Today we arrived the highlands of Aceh in the sub-district of Gayo Lues. Gayo is so high and removed that people here don’t even consider themselves Acehnese. They don’t even speak Bahasa Aceh (“bahasa” means language, so you’ll get “Bahasa Indonesia,” “Bahasa China” etc). The folks here speak Bahasa Gayo. We got here through windy, bumpy roads through protect forest land with landslides blocking half the road and forested cliffs at the edge of the other half. The field office here is the only office we have that’s made out of wood and to top it off is painted entirely peptobismal/coral with a bright blue trim on the inside.

But, as I was just telling a friend, I am spurned to update this blog out of a sense that I am constantly falling behind. I must purge myself of stories before I move onto telling the next one, even though life keeps rumbling along at the incessant pace life has a way of progressing. In keeping with sharing not just the spectacular and fabulous, but also the mundane and minutiae, I have wanted to give this event the small blog it deserves. Everyone – I cleaned the bathroom (or “kamar mandi”). It’s the bathroom that Kelly and I share connected to our room. And before you think that this is ridiculous – I started cleaning at about 10:00AM. The spritzer cleaner we had didn’t do anything. I went to the shop, said a multitude of apologies for all the chemical damage I would be doing to plants, soil microbes, birds, the whole food chain, and I bought heavy duty tile cleaner. The stuff ended up staining my toenails and fingernails blue for a couple hours, and a week later the entire top layer of skin from my hands and feet started peeling off. I came back and started cleaning that thing floor to ceiling, inside and out literally. I took a break when I was almost done and it was 6:00PM. I spent the entire day cleaning. Who in their right mind designs a bathroom that is literally floor to ceiling tile? Tile floors. Tile walls. Tile mandi (that’s the “shower”).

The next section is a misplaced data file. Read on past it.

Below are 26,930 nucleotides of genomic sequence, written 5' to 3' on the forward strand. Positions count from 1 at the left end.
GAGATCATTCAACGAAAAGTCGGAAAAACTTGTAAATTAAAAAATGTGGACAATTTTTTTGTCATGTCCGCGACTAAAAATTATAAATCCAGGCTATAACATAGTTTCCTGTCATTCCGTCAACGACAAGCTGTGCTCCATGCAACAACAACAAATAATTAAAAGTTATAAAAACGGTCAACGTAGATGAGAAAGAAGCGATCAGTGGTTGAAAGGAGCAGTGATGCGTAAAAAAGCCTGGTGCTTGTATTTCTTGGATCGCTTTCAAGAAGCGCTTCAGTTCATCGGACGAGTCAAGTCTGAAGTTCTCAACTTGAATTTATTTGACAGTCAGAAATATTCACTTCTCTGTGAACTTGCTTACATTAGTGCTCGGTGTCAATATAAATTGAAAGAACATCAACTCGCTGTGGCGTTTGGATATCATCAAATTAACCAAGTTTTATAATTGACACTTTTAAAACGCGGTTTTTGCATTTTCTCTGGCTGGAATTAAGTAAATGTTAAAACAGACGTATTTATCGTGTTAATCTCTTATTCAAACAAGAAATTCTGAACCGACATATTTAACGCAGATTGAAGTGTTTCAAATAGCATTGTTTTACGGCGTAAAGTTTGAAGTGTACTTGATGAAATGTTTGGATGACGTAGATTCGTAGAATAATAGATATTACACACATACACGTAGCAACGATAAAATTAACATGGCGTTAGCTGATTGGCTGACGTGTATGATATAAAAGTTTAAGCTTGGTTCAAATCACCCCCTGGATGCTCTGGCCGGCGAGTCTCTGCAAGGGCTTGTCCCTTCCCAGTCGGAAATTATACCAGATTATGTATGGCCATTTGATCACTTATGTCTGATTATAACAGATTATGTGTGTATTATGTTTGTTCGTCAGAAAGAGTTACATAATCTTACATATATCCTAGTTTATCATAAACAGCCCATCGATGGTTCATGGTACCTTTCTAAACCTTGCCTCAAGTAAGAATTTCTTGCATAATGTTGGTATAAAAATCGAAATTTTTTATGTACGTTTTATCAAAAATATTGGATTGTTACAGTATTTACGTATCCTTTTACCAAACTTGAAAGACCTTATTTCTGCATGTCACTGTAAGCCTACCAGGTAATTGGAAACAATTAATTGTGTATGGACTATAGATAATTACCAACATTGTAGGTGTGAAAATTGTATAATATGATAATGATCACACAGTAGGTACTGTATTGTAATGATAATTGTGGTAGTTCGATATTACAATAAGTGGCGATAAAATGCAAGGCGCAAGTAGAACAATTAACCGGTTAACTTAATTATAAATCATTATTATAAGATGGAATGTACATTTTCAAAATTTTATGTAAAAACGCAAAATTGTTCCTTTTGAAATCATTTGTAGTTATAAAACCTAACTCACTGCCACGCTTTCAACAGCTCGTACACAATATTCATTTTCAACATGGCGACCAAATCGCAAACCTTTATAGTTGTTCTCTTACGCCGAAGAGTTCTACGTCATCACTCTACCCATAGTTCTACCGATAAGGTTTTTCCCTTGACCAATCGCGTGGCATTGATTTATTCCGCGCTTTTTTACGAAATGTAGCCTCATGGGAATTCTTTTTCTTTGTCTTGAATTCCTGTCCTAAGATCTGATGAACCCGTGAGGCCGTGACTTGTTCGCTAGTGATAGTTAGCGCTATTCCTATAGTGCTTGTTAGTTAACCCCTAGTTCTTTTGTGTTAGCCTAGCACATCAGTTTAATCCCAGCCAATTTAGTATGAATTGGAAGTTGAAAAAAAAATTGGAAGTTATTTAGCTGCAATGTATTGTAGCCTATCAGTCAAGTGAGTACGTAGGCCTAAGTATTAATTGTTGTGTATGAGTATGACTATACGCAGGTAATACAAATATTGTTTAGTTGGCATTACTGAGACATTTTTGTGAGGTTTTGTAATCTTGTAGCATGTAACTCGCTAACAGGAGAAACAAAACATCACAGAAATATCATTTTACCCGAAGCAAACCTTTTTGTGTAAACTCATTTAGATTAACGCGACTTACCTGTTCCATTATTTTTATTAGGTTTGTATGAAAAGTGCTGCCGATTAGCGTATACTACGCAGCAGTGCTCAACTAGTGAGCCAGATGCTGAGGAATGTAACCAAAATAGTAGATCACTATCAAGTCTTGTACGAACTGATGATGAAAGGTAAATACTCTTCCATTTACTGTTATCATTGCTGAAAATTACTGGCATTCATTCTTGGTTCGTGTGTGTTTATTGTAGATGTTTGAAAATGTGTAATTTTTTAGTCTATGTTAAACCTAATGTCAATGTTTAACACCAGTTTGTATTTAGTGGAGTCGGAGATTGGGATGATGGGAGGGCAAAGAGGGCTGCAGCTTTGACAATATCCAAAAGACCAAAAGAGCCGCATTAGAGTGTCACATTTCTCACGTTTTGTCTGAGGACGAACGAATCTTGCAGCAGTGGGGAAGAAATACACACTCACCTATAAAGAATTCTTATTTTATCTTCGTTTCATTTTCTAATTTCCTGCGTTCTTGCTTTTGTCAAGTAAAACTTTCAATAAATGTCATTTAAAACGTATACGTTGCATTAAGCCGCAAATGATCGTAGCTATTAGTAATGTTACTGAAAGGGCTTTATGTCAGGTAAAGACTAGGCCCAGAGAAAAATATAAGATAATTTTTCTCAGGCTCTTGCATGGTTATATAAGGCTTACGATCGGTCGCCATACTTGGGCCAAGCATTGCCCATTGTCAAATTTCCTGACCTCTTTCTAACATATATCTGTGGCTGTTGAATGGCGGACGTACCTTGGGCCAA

It was clear that no one had cleaned the bathroom at all for at least a few years, which was how long the last person who occupied it had been there. She was apparently a terrible chain smoker. Could it have contributed to the outrageous stains on the tile that would only become clean after being completely doused in the devil’s cleaning solution and then scrubbed incessantly with a little bristle brush for 10 minutes?

Do you see that lone brown tile at the top, left corner of the mandi? Imagine that EVERYWHERE.

In case you weren’t originally impressed enough by the breadth and sheer power of my cleaning accomplishment

And in the end, I got an incredibly clean bathroom, which makes a surprisingly huge difference when the bathroom is designed as such to pretty much be constantly wet everywhere. The sink is a drain in the corner of the room next to the squat toilet. So water has to go everywhere. I also never really thought about before now how western bathrooms are designed to have all these separate receptacles to keep it a “dry bathroom,” as an Indonesian coworker of mine put it. If the person before doesn’t leave every surface freshly splashed with water (this also includes a western style toilet, so it’s a nice wet bottom for the next sitter), it’s not considered clean.

It’s not even my favorite color.

I also cleaned the little screened window we have near the top; turns out the screen is a pretty green color and not black.  Now in the morning, light can actually streak through and gleam off the clean tile, and it is so pleasant while teeth brushing. Oh, I had sacrificed my toothbrush for some super corner cleaning, and when I got back with my new toothbrush I realized that I had unwittingly created a strange collection of extremely bright green toiletries.

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